From one nighthawk, Tom Waits, to another American singer-songwriter - father to Jeff, and here singing about his early career when he worked as a New York cab driver, picking up a crazed customer. It’s a profession many musicians have undertaken to make ends meet in their early days. Here the fare is a pumped-up veteran straight from the Vietnam War, who pulls a knife on him before Buckley manages to engage him in some conversation. Whether or not this is based on a true experience is unknown, but it may have been partly inspired by Buckley’s Irish-American father, Timothy Charles Buckley Jr., who was himself a decorated war veteran, though from the Second World War, which is where the paratrooper line may come from.
The song is from 1972’s album Greetings From L.A. His tragically short career, dying from an accidental heroin overdose in 1975 aged 28, still brought nine studio albums and seven live LPs, as well as several later compilations. His style also developed broadly from acoustic folk, jazz and psychedelia, but here it is more rock-jazz-funk. That high expressive voice is supported by a brilliantly tight, pacey band, including Venetta Fields, Clydie King, and Lorna Willard on backing vocals, Donald Byrd’s drummer Ed Greene, and production and percussion by Jerry Goldstein, who originally managed Sly & The Family Stone.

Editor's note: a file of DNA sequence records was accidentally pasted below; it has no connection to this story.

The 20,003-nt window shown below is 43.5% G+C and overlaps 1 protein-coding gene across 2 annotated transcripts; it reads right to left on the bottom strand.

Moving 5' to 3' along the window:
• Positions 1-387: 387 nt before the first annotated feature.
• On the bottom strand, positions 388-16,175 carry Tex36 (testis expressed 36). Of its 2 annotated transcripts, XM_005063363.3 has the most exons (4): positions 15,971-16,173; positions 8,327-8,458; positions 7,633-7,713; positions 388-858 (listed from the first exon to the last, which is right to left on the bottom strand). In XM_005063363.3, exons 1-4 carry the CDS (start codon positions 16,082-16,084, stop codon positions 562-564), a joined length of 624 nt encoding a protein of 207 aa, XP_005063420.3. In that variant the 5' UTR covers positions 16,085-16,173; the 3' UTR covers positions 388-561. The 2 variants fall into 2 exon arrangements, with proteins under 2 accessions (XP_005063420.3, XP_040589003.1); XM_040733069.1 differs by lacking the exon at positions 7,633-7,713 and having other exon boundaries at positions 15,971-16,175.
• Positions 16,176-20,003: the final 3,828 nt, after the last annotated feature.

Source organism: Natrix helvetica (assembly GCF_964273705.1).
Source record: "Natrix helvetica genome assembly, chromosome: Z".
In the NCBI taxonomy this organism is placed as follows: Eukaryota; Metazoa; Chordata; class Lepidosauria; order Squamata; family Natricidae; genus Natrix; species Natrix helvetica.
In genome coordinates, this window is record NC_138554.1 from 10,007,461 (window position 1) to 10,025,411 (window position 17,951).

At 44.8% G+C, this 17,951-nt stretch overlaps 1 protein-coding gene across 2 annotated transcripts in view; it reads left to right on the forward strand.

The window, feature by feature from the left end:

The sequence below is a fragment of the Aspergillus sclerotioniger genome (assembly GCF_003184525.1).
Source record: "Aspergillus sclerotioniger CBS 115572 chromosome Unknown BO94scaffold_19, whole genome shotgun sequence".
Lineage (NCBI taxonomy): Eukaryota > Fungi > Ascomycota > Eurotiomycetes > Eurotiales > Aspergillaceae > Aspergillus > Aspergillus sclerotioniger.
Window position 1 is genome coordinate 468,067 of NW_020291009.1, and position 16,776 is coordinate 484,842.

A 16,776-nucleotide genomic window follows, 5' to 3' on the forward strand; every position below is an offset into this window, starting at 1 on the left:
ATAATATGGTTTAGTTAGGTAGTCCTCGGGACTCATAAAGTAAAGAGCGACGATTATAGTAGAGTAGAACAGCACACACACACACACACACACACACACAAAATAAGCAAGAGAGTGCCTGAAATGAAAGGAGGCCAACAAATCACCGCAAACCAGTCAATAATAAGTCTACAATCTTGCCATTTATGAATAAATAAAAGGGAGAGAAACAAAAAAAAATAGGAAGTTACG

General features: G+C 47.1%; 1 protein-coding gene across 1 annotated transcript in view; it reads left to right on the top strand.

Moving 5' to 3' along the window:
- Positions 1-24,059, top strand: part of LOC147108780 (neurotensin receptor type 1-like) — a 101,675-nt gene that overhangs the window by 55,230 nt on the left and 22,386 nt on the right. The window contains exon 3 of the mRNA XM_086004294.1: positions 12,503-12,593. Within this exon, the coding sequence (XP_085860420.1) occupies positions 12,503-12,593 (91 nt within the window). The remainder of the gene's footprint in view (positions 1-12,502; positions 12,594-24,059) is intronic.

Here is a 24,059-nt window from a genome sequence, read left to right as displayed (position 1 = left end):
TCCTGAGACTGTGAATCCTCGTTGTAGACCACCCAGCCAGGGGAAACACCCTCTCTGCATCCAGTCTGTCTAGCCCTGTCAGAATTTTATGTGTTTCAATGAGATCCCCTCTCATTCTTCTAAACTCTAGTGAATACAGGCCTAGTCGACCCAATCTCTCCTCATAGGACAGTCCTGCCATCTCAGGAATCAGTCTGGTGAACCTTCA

I was a nighthawkin' in my taxi
On a cruise below the deadline
My fare was a shaky ol' lush
So I kicked it over and took off
Then he whipped out this switch blade
Straight outta nowhere level to my throat
He said: "You ever been over to the war boy,"
I said "Man I was a combat paratrooper daddy."
Well then he slump back cool and he pocket that steel
He said: "Take me down to Fourth and Main",
Ah that paratroop bluff always cools oh the red-eyed geezers down
Man that last block that cat was singing
Man he was sittin' in the backseat singing to me this song:
”I got my BAR boy
I got my M1 on my hip right
You better listen mr president
Oh boy don't you mess up with my war, boy
I wanna do I wanna do
Lord I wanna do the Blood Boogaloo
I'm just a Redneck son of a gun
I wanna kill me a gook before dawn.”
Ah, night hawkin' for my change …
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